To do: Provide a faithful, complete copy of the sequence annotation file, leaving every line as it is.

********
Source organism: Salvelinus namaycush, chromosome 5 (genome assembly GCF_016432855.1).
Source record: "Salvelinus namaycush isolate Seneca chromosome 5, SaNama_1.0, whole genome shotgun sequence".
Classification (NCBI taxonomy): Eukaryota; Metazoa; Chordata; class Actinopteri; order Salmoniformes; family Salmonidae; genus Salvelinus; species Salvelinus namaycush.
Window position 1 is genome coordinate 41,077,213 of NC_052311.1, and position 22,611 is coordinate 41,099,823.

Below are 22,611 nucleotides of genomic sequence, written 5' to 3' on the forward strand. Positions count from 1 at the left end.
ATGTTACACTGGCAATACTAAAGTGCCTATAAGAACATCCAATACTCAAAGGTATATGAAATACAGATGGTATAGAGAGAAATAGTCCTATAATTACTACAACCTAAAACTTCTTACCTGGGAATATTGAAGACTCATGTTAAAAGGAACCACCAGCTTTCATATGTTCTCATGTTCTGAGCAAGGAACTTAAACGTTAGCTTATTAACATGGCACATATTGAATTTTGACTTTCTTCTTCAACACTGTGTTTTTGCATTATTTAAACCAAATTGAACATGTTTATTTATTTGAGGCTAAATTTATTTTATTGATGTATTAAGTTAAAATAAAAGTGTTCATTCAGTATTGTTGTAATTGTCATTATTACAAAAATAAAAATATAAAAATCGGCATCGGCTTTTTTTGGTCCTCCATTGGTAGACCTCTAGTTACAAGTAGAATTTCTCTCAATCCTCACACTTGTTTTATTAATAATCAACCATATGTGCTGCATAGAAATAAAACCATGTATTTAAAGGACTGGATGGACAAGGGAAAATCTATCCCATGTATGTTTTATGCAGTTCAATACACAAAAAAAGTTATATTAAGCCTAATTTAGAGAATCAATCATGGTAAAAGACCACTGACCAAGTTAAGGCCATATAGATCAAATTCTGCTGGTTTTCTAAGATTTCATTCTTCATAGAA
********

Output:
Source organism: Salvelinus namaycush, chromosome 5 (genome assembly GCF_016432855.1).
Source record: "Salvelinus namaycush isolate Seneca chromosome 5, SaNama_1.0, whole genome shotgun sequence".
Classification (NCBI taxonomy): Eukaryota; Metazoa; Chordata; class Actinopteri; order Salmoniformes; family Salmonidae; genus Salvelinus; species Salvelinus namaycush.
Window position 1 is genome coordinate 41,077,213 of NC_052311.1, and position 22,611 is coordinate 41,099,823.

Below are 22,611 nucleotides of genomic sequence, written 5' to 3' on the forward strand. Positions count from 1 at the left end.
ATGTTACACTGGCAATACTAAAGTGCCTATAAGAACATCCAATACTCAAAGGTATATGAAATACAGATGGTATAGAGAGAAATAGTCCTATAATTACTACAACCTAAAACTTCTTACCTGGGAATATTGAAGACTCATGTTAAAAGGAACCACCAGCTTTCATATGTTCTCATGTTCTGAGCAAGGAACTTAAACGTTAGCTTATTAACATGGCACATATTGAATTTTGACTTTCTTCTTCAACACTGTGTTTTTGCATTATTTAAACCAAATTGAACATGTTTATTTATTTGAGGCTAAATTTATTTTATTGATGTATTAAGTTAAAATAAAAGTGTTCATTCAGTATTGTTGTAATTGTCATTATTACAAAAATAAAAATATAAAAATCGGCATCGGCTTTTTTTGGTCCTCCATTGGTAGACCTCTAGTTACAAGTAGAATTTCTCTCAATCCTCACACTTGTTTTATTAATAATCAACCATATGTGCTGCATAGAAATAAAACCATGTATTTAAAGGACTGGATGGACAAGGGAAAATCTATCCCATGTATGTTTTATGCAGTTCAATACACAAAAAAAGTTATATTAAGCCTAATTTAGAGAATCAATCATGGTAAAAGACCACTGACCAAGTTAAGGCCATATAGATCAAATTCTGCTGGTTTTCTAAGATTTCATTCTTCATAGAA